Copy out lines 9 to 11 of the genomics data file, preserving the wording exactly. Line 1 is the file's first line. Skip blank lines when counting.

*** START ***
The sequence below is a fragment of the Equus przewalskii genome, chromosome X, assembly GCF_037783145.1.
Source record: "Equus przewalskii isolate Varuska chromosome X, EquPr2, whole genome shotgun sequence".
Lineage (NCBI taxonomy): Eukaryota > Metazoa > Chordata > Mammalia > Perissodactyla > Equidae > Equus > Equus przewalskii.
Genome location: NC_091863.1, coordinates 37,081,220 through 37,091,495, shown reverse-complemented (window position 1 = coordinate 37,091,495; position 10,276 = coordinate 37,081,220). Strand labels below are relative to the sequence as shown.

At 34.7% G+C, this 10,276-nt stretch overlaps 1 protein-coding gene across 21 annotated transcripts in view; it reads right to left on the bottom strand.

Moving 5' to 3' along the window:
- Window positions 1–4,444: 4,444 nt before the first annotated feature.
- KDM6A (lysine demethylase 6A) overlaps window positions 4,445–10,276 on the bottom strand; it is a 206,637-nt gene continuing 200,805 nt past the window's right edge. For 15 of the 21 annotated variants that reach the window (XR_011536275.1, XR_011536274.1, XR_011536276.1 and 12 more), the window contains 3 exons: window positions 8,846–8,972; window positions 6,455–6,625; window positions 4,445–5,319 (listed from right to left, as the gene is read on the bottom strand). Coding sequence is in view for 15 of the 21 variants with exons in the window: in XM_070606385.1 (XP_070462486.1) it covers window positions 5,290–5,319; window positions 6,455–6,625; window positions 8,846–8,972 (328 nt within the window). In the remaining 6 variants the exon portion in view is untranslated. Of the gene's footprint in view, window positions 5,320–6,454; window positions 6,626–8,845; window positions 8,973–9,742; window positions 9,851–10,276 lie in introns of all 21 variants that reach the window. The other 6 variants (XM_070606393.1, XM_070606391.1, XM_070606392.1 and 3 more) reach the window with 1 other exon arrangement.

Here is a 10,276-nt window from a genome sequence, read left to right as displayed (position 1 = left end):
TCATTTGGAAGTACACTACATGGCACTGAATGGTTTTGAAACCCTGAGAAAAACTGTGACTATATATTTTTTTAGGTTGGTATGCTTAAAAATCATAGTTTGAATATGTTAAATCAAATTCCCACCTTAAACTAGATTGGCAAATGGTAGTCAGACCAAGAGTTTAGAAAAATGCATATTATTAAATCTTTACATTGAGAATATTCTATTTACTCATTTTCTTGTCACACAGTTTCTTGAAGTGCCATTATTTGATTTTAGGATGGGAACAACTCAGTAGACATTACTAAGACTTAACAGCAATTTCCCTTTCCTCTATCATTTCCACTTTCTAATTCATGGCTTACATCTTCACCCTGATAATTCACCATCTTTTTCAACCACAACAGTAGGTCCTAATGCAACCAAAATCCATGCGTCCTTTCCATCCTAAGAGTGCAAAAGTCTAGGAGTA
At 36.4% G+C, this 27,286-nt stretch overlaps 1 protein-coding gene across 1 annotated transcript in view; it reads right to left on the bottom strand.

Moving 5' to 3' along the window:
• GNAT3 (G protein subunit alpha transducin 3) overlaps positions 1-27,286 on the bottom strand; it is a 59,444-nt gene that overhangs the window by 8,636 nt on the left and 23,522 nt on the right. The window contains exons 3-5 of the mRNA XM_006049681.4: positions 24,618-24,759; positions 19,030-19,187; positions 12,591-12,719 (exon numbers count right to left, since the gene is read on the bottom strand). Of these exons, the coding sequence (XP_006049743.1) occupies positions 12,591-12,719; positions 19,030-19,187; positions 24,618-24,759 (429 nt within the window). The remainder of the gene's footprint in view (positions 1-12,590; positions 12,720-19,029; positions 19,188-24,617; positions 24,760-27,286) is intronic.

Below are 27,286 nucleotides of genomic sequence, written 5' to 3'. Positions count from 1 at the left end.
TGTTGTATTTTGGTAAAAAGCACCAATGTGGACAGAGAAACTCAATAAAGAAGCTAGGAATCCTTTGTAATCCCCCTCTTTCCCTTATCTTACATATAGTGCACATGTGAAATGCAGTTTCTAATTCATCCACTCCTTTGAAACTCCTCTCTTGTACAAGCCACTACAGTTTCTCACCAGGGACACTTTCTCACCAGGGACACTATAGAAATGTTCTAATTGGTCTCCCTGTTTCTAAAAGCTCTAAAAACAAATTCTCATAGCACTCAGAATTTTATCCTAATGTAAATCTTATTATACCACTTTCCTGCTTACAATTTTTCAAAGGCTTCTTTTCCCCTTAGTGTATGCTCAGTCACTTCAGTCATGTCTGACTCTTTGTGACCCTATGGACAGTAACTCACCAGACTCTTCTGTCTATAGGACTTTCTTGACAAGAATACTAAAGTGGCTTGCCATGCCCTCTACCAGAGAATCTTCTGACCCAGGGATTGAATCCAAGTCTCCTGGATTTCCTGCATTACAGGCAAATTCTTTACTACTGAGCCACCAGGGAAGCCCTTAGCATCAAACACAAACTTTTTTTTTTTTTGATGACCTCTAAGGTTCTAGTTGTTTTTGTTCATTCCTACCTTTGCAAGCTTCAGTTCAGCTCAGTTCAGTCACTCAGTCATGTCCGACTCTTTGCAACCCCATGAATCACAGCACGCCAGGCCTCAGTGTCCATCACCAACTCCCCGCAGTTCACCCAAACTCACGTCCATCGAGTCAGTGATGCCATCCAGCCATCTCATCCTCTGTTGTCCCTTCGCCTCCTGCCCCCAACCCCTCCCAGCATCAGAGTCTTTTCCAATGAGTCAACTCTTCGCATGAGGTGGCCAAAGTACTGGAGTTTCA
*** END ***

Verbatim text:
Here is a 10,276-nt window from a genome sequence, read left to right as displayed (position 1 = left end):
TCATTTGGAAGTACACTACATGGCACTGAATGGTTTTGAAACCCTGAGAAAAACTGTGACTATATATTTTTTTAGGTTGGTATGCTTAAAAATCATAGTTTGAATATGTTAAATCAAATTCCCACCTTAAACTAGATTGGCAAATGGTAGTCAGACCAAGAGTTTAGAAAAATGCATATTATTAAATCTTTACATTGAGAATATTCTATTTACTCATTTTCTTGTCACACAGTTTCTTGAAGTGCCATTATTTGATTTTAGGATGGGAACAACTCAGTAGACATTACTAAGACTTAACAGCAATTTCCCTTTCCTCTATCATTTCCACTTTCTAATTCATGGCTTACATCTTCACCCTGATAATTCACCATCTTTTTCAACCACAACAGTAGGTCCTAATGCAACCAAAATCCATGCGTCCTTTCCATCCTAAGAGTGCAAAAGTCTAGGAGTA
At 36.4% G+C, this 27,286-nt stretch overlaps 1 protein-coding gene across 1 annotated transcript in view; it reads right to left on the bottom strand.